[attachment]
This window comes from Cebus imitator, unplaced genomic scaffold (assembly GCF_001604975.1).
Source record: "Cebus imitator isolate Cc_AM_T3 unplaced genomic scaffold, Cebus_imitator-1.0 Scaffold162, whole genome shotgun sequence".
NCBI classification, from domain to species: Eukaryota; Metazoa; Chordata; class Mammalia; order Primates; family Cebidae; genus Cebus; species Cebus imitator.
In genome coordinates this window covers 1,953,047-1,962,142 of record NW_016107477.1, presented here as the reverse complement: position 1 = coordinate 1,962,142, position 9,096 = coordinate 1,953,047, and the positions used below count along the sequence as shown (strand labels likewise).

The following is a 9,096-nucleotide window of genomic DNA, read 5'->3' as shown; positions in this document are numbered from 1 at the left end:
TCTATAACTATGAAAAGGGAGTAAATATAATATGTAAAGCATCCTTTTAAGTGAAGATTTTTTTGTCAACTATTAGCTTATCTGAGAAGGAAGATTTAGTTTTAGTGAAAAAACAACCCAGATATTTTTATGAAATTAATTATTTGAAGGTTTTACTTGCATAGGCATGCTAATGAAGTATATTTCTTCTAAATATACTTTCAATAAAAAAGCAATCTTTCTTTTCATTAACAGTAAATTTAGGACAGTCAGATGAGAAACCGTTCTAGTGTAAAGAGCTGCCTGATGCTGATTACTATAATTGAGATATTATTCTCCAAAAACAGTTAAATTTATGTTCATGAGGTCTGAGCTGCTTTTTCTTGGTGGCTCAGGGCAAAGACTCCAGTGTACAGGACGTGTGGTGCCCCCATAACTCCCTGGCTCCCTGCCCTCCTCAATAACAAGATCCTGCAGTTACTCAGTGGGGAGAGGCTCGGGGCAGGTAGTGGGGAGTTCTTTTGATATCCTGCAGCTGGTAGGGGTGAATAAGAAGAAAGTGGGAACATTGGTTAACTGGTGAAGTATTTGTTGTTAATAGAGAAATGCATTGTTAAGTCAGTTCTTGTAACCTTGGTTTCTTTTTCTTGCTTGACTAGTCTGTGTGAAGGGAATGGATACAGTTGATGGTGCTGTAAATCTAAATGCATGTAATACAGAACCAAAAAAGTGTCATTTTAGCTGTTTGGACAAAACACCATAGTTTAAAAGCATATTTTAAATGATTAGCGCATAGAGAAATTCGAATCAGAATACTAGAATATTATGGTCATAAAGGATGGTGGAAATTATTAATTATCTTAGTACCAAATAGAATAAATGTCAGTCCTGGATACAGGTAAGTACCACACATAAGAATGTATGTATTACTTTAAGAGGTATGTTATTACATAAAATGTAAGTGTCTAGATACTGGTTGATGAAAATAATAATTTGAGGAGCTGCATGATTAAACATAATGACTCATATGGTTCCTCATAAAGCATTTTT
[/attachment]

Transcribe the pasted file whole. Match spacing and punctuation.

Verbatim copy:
This window comes from Cebus imitator, unplaced genomic scaffold (assembly GCF_001604975.1).
Source record: "Cebus imitator isolate Cc_AM_T3 unplaced genomic scaffold, Cebus_imitator-1.0 Scaffold162, whole genome shotgun sequence".
NCBI classification, from domain to species: Eukaryota; Metazoa; Chordata; class Mammalia; order Primates; family Cebidae; genus Cebus; species Cebus imitator.
In genome coordinates this window covers 1,953,047-1,962,142 of record NW_016107477.1, presented here as the reverse complement: position 1 = coordinate 1,962,142, position 9,096 = coordinate 1,953,047, and the positions used below count along the sequence as shown (strand labels likewise).

The following is a 9,096-nucleotide window of genomic DNA, read 5'->3' as shown; positions in this document are numbered from 1 at the left end:
TCTATAACTATGAAAAGGGAGTAAATATAATATGTAAAGCATCCTTTTAAGTGAAGATTTTTTTGTCAACTATTAGCTTATCTGAGAAGGAAGATTTAGTTTTAGTGAAAAAACAACCCAGATATTTTTATGAAATTAATTATTTGAAGGTTTTACTTGCATAGGCATGCTAATGAAGTATATTTCTTCTAAATATACTTTCAATAAAAAAGCAATCTTTCTTTTCATTAACAGTAAATTTAGGACAGTCAGATGAGAAACCGTTCTAGTGTAAAGAGCTGCCTGATGCTGATTACTATAATTGAGATATTATTCTCCAAAAACAGTTAAATTTATGTTCATGAGGTCTGAGCTGCTTTTTCTTGGTGGCTCAGGGCAAAGACTCCAGTGTACAGGACGTGTGGTGCCCCCATAACTCCCTGGCTCCCTGCCCTCCTCAATAACAAGATCCTGCAGTTACTCAGTGGGGAGAGGCTCGGGGCAGGTAGTGGGGAGTTCTTTTGATATCCTGCAGCTGGTAGGGGTGAATAAGAAGAAAGTGGGAACATTGGTTAACTGGTGAAGTATTTGTTGTTAATAGAGAAATGCATTGTTAAGTCAGTTCTTGTAACCTTGGTTTCTTTTTCTTGCTTGACTAGTCTGTGTGAAGGGAATGGATACAGTTGATGGTGCTGTAAATCTAAATGCATGTAATACAGAACCAAAAAAGTGTCATTTTAGCTGTTTGGACAAAACACCATAGTTTAAAAGCATATTTTAAATGATTAGCGCATAGAGAAATTCGAATCAGAATACTAGAATATTATGGTCATAAAGGATGGTGGAAATTATTAATTATCTTAGTACCAAATAGAATAAATGTCAGTCCTGGATACAGGTAAGTACCACACATAAGAATGTATGTATTACTTTAAGAGGTATGTTATTACATAAAATGTAAGTGTCTAGATACTGGTTGATGAAAATAATAATTTGAGGAGCTGCATGATTAAACATAATGACTCATATGGTTCCTCATAAAGCATTTTT